Essay on The Invention Of The American Revolution

Essay on The Invention Of The American Revolution

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Education is the passage of knowledge from one generation to the next, and educators have passed on their knowledge since the dawn of man. Educators transmit a vast amount of information, from the harnessing of fire and the creation narrative of some culture to the invention of the printing press and the history of the American Revolution. As the size of this information grew from generation to generation, educators sought to incorporate technology to simplify the process of learning without harming the component of critical thought. Writing was one such invention, and though it persevered through much of history, some educators argued against its implementation. Plato, for instance, believes that writing is not “of any use except to remind him who knows the matter about which they are written” (Plato 275d). Despite Plato’s objections, writing became a standard part of learning. Now, educators seek to incorporate the computer into the classroom, and there are some objectors. For instance, an article published in Slate claims that the pairing of computers and learning leads to students retaining less information (Paul); incidentally, Plato also argued that the incorporation of writing and learning leads to poor memories on the part of students. However, just as writing became a standard despite Plato’s objections, schools are incorporating computers into the classroom. In 1997, there was an average of 10 students per computer (ETS), and since then that number has decreased to 3.1 in 2008 (NCES), suggesting that there are more computers in the classroom. Rather than argue for or against computers, it is much more fruitful to discuss which computer, or rather operating system, to implement. Due to its cost, dependencies, philosophy,...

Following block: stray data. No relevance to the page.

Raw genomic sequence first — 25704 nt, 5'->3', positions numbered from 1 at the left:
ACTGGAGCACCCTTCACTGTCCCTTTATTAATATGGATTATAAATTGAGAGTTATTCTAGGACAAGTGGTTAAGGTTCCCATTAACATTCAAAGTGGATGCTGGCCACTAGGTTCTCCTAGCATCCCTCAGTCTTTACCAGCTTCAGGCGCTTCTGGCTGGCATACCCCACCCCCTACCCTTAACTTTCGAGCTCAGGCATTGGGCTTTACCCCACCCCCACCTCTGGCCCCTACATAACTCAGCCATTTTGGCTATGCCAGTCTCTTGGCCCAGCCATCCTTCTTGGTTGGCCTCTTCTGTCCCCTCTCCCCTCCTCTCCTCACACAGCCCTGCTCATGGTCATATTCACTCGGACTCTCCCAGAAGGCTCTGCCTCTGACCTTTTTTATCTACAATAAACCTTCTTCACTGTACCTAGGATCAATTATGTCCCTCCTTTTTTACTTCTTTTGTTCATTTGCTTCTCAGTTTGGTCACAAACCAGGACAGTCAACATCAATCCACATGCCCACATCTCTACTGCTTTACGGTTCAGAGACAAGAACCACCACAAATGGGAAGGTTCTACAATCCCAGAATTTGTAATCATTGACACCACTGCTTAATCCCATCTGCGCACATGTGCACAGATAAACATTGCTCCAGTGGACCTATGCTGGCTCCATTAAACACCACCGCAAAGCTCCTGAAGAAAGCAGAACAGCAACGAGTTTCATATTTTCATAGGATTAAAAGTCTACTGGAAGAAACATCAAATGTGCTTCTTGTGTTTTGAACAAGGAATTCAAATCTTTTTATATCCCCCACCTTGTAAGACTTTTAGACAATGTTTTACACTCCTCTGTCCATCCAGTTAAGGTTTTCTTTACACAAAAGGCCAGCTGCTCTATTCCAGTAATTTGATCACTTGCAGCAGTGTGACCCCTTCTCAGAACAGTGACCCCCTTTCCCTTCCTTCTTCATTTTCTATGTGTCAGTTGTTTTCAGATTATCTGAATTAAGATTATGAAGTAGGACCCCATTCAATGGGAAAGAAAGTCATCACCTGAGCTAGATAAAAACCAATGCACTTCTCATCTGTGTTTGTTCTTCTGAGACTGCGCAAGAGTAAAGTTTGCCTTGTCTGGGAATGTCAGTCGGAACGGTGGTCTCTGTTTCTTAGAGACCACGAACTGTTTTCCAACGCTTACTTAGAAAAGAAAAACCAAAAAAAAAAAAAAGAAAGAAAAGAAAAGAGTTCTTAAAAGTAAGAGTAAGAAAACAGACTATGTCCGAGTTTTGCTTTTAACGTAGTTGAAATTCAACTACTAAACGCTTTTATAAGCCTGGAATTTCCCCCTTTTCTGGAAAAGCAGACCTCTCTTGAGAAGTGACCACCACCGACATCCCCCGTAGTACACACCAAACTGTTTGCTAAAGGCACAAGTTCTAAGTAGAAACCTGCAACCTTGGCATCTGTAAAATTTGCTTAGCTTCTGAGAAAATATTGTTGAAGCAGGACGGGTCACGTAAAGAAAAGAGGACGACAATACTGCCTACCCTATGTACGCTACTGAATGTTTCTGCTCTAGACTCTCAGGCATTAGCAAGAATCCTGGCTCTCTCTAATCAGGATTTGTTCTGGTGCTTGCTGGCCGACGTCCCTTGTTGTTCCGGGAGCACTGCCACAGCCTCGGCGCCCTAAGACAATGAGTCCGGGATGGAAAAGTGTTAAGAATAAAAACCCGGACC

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... as Joel Spolsky remarks, “in the Windows culture, you 're programming for Aunt Marge” (Spolsky). Spolsky implies that Windows is designed towards common people who have no desire to learn, they just want a functioning product. Even though a functioning product appears benign and harmless to education, it leaves the desire for more; it does little to enhance learning; instead, it encourages users not to learn because the job is done for them. All the other tools utilized in schools enhance learning, such as the pen and the calculator. By learning to write, students will be able to keep notes for further study, as well as learn to read at the same time so that they can learn about a given subject from as many sources as possible. Calculators simplify arithmetic, and educators do not introduce students to them until after the students learn the processes of arithmetic.

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